Everything from streets to a parasitic hairworm have been named in honor of President Obama, but the effort to immortalize him is causing a backlash in one New Jersey town, whose elected leaders are reconsidering their vote to place the president’s name on a recreation center.
The Willingboro council has scheduled a second vote on renaming a township building the Barack Obama Center amid complaints that its initial move was premature and unjustified.
Mayor Eddie Campbell Jr. said the council’s first vote this month was rushed and that most residents in the overwhelmingly Democratic town oppose changing the building’s name from the current “John F. Kennedy Center.”
“He hasn’t finished his job yet,” Mr. Campbell said of Mr. Obama. “If we’re going to name a building, I think we should wait until after the president finishes his tour of duty.”
For someone who hasn’t left office yet, Mr. Obama already has a significant number of schools, streets and other things named after him. There are at least 18 roads and schools named in honor of Mr. Obama in the U.S., with more to come.
For example, Chicago Mayor Rahm Emanuel (Mr. Obama’s ex-chief of staff) has announced that a new $60 million high school will be named the Barack Obama College Preparatory High School when it opens in 2017.
Elsewhere in the world, there is a Barack Obama Drive in Dar es Salaam, Tanzania; a Mount Obama on the island of Antigua; a Barack Obama petrol station in Ireland; and a parasitic hairworm, “paragordius obamai,” an all-female species that is able to reproduce without a male. It was discovered in Kenya, the land of Mr. Obama’s father.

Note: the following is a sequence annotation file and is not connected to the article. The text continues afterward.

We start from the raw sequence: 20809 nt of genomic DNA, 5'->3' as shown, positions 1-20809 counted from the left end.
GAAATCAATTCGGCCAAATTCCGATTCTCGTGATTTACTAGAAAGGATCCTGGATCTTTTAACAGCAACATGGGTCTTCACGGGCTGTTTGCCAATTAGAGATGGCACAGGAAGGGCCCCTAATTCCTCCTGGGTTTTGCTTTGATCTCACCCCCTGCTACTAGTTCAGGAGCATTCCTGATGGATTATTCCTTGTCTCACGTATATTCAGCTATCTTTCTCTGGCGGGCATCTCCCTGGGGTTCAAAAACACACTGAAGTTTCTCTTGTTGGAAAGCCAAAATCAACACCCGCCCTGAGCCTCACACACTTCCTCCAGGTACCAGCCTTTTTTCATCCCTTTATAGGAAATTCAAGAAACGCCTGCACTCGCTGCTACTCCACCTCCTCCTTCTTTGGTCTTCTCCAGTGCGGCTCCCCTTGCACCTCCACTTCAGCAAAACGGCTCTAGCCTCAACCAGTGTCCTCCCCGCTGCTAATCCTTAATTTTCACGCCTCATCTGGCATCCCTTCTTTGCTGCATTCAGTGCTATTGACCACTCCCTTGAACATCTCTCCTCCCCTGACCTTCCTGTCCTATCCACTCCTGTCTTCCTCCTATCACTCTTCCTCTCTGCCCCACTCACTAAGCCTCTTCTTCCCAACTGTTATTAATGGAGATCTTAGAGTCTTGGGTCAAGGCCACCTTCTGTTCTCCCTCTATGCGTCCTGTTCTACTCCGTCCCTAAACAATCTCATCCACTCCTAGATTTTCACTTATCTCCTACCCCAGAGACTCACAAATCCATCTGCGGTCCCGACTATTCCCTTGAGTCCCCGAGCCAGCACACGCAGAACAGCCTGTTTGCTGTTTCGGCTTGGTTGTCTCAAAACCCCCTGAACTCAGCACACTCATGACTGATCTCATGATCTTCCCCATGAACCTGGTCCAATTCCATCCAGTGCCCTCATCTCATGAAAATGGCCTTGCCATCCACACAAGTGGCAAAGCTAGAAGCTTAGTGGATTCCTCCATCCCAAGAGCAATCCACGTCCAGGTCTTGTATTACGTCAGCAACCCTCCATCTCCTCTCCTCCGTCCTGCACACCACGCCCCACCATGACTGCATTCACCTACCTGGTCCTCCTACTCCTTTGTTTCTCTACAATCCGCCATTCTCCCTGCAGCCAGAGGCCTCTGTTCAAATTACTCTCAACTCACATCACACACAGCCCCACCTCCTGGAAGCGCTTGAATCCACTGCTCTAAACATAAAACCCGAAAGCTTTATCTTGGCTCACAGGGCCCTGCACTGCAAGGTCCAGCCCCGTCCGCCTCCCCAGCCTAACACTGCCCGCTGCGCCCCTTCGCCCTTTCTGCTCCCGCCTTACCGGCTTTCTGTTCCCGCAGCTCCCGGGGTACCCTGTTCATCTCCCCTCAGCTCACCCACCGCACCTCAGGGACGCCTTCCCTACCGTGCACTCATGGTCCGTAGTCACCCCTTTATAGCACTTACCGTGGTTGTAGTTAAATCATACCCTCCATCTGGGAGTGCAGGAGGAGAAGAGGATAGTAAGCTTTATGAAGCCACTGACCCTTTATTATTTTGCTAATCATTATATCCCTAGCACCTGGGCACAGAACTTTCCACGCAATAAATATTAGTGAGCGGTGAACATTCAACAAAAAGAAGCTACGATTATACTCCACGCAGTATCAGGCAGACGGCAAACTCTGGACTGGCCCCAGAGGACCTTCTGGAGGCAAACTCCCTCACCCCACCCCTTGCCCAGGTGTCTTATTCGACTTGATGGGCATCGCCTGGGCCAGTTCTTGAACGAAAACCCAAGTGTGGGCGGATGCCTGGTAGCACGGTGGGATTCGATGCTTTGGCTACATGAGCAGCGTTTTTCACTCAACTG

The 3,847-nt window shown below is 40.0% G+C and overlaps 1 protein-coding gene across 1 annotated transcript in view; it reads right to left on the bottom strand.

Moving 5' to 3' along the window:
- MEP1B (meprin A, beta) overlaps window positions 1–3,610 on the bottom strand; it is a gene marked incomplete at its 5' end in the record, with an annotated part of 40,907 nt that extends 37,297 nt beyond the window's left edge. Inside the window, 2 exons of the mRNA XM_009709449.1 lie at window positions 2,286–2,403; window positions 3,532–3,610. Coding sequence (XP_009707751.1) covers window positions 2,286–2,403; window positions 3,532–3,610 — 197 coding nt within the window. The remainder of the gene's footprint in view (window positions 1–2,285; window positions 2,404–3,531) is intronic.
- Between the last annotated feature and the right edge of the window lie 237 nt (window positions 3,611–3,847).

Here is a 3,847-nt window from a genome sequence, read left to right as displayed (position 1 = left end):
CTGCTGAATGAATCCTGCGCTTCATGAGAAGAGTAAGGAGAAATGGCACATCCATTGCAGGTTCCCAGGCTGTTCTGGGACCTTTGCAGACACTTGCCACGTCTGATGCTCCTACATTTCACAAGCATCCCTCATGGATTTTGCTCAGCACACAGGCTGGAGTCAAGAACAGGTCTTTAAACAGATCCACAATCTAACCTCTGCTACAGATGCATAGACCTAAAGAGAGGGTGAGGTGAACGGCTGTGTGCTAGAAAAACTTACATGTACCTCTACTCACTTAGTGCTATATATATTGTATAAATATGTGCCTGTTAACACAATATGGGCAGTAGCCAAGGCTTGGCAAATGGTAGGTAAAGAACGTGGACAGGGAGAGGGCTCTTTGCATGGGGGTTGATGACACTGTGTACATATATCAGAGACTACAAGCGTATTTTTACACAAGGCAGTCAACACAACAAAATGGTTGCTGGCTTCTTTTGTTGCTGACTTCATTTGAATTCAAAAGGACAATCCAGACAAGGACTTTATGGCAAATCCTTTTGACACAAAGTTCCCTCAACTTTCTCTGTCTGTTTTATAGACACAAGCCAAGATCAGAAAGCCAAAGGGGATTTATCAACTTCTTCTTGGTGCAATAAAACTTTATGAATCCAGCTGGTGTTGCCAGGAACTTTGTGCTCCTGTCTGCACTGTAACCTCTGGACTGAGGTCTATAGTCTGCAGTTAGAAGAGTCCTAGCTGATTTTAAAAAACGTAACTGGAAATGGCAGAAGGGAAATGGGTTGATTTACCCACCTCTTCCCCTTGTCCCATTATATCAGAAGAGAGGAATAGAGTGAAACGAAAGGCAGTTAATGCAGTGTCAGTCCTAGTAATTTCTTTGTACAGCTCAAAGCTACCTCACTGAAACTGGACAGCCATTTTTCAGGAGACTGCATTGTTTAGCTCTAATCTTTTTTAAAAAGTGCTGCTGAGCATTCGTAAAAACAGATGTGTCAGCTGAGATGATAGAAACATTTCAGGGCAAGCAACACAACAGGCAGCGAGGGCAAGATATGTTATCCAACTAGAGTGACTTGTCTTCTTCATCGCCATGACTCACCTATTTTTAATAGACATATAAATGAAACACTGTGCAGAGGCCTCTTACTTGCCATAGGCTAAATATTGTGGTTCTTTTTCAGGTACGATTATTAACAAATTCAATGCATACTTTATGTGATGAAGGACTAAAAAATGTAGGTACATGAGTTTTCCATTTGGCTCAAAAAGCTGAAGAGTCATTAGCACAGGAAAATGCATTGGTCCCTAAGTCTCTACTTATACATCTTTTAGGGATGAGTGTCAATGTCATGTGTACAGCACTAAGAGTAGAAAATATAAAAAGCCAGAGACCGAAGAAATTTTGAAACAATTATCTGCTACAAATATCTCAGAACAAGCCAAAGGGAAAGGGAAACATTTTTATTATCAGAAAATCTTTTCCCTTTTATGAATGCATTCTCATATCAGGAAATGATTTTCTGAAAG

Efforts to plaster Mr. Obama’s name across the public square aren’t scaring political advocate Grover Norquist, who has led an effort to honor the legacy of President Ronald Reagan by putting the Republican’s name on parks, buildings and roads. There are about 100 places in the U.S. named for Mr. Reagan, and Mr. Norquist said he isn’t concerned about Mr. Obama someday equaling Mr. Reagan’s status.
“I have not lost any sleep on that concept, nor do I intend to,” Mr. Norquist said. “The effort to name things after Obama strengthens the case for naming more things after Reagan, who has accomplishments way beyond anything Obama has done to date. His place in history is secure.”
Mr. Norquist said it’s probably “safer” to name things for a president after he’s left office. But he added, “I think it’s fine for people who are enthusiastic for Obama’s legacy to make their case.”
In Willingboro, town leaders say they weren’t expecting the furor created when the council voted 3-1 on Aug. 5 to rename the recreation center in honor of Mr. Obama as part of the building’s $4.9 million renovation.
Deputy Mayor Jacqueline Jennings, who proposed the idea, said it was meant to express the “sense of pride” about the country’s first black president in the predominantly black community, including a surge in new voter registration in 2008.
But the council’s move spawned a public outcry against the proposal. One resident told The Philadelphia Inquirer that Mr. Obama “has never done anything for this town.”
The mayor said his phone calls have been running at least 75 to 80 percent in opposition.